A curious thing happened on Tuesday night. England played a European Championship game at Wembley and it was – and I had to look this word up, so apologies if the meaning isn’t quite right – enjoyable. People sang and cheered. The national stadium, so often a theatre of irritations, felt happy and alive. England shuffled diffidently – and not without a few alarms – into the round of 16. And on a night when Jordan Henderson and Harry Maguire made their returns, England’s leader on the field was a 19-year-old from west London with five caps to his name.
Electrifying teenage attacker dances his way through a defence in a major tournament. We all think we’ve seen this film before, and if you listen closely you can probably already hear the weepy BBC montage at its end. But amid the complications and the paradoxes, the uncertain fates and futures, one fact at least felt clear enough. As “It’s coming home” rained down from the stands, the stage belonged to a man born just a 92 bus ride away from Wembley. Welcome – belatedly – to the summer of Bukayo Saka.
In theory, England’s performance here was at least unencumbered by the pressure of having to qualify. In reality, of course, the microwaved performance against Scotland had added its own layers of jeopardy and anxiety to this game, even before the late withdrawal of Mason Mount and Ben Chilwell, sidelined after an illegal natter with their Covid-positive Chelsea teammate Billy Gilmour.
Chilwell’s incapacitation will probably not have unduly troubled Southgate, given that he appears to have been relegated to fourth-choice left-back behind Kieran Trippier, Luke Shaw and perhaps even the England manager himself. But the absence of Mount, such a livewire in the final third, with his ability to link midfield and attack with a bare minimum of touches, threatened to starve England’s front three of good, quick possession.
At which point, from stage right: enter Saka. Perhaps it was hardly surprising, in the circumstances, that England began like a team desperate to prove they had nothing to prove. Raheem Sterling hit the post with a delicate lob. Kyle Walker scampered impatiently up and down the right flank like a man looking for a lost contact lens. The People’s Republic of Jack Grealish more than justified his promotion, adding class and mystery, as well as providing the delicate cross for Sterling’s early goal.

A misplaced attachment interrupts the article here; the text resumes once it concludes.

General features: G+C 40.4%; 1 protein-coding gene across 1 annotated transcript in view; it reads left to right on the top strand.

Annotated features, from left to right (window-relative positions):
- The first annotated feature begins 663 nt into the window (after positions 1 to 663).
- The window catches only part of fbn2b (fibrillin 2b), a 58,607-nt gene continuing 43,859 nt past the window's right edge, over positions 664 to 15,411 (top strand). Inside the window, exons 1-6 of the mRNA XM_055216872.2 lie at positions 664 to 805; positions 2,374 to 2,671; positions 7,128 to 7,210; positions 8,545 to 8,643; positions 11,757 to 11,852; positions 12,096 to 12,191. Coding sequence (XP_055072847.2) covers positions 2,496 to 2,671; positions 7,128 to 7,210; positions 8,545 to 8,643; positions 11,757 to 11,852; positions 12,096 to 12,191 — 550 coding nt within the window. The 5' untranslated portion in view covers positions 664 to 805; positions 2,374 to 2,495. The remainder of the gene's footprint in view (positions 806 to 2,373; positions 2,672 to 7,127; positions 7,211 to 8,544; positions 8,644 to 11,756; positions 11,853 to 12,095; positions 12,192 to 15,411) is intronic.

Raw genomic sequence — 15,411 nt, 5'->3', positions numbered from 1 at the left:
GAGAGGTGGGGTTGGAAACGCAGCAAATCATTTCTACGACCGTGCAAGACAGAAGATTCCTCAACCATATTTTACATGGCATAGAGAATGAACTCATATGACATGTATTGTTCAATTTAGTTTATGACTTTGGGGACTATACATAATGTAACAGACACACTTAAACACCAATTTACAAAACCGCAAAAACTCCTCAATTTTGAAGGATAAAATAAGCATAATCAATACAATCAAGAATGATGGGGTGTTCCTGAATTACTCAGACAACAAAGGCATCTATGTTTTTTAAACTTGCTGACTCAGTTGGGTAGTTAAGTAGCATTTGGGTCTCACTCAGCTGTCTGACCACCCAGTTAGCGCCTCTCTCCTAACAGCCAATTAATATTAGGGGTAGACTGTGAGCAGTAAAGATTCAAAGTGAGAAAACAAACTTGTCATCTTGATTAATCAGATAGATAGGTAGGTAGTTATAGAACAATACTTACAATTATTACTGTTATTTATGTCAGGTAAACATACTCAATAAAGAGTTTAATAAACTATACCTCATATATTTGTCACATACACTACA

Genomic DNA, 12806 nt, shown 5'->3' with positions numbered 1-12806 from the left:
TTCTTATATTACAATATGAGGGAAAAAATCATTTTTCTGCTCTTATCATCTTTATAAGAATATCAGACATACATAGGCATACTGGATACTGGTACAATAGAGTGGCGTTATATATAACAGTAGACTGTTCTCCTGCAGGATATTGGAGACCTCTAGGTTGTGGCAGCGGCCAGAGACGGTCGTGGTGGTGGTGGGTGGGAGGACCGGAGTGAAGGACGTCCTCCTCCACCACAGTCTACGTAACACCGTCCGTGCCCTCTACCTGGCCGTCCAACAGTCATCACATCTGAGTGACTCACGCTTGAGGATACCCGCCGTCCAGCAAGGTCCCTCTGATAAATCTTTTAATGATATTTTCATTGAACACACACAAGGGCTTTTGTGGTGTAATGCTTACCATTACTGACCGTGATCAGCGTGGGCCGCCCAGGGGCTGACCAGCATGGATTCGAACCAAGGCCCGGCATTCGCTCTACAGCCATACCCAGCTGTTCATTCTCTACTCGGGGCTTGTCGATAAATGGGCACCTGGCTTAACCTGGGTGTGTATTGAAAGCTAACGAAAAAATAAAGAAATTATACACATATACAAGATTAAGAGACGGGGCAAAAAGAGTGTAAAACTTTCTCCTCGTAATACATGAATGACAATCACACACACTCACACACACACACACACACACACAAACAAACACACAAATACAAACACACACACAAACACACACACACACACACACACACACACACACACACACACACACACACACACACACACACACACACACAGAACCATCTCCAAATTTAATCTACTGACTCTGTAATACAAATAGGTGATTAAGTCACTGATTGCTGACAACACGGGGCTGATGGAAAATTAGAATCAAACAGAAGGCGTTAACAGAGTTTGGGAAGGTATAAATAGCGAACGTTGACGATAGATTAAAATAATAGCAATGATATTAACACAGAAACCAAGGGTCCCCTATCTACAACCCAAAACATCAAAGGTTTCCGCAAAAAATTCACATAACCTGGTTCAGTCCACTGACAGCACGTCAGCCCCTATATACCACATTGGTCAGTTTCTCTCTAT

But in fact, the move had been started half a minute earlier by Saka, driving thrillingly from deep in his own half. Tomas Soucek was taken out of the game with an outrageous body feint. It was the last time any Czech would get close to him. And by the time Sterling had put the ball in the net, the Wembley crowd had already shed its usual facade of irony, ennui and world-weary cynicism and begun compiling paeans to its new crown prince.
There are a few reasons why Saka feels as if he’s slipped under the radar a bit. First of all, his raw numbers are really nothing special. He has just five goals and three assists for Arsenal in the league this season. More often than not he’s the man who plays the pass before the pass, or in Arsenal’s case the pass before the pass before Nicolas Pépé puts the ball straight out for a goal-kick. So often this season Saka has felt like a sparkling player being tethered down by the dunderheads around him.
The other main reason is that for most of his professional career, nobody really seemed to know Saka’s best position. He made his England debut against Wales eight months ago as a left wing-back. (Oh, sorry Ben – fifth-choice.) At times Mikel Arteta has tried him in defence, on the wing, in the centre of midfield, on the left of midfield, behind the striker or occasionally even a daring hybrid of all of these. Saka’s versatility, his greatest asset, is also a curse.
Here, then, was an answer of sorts: don’t overthink it. Just let him play. And although ostensibly deputising for Phil Foden on the right wing, for the first hour Saka pretty much did what he wanted. He tiptoed up the touchline. He roamed speculatively in the No 10 role. He could retreat to receive the ball or lurk on the shoulder of the last man. Without the ball he could hold his position, step up to intercept, clear crosses at the back post.
Certainly the Czechs seemed to have few answers. By the middle of the first half, their left-back, Jan Boril, was responding to Saka’s advances by simply running in the opposite direction as fast as he could, furiously back-pedalling in mortal terror of actually having to engage.
It was at this point that you almost began to feel sorry for these seasoned international defenders. Please, Bukayo. That man has a wife and children at home. Be reasonable.
As the final minutes wound down, thoughts inevitably turned to the byzantine game of second-round permutations, one that will inevitably reanimate the debate over whether England were actually better off finishing second in the group and avoiding a likely clash against France, Portugal or Germany. Perhaps this point needs to be remade: any team that willingly runs scared from a home fixture in order to avoid a potentially stronger opponent is probably not a champion in the making. This is not a moment for prevarication or doubt. Now, more than ever, is the time to believe just a little.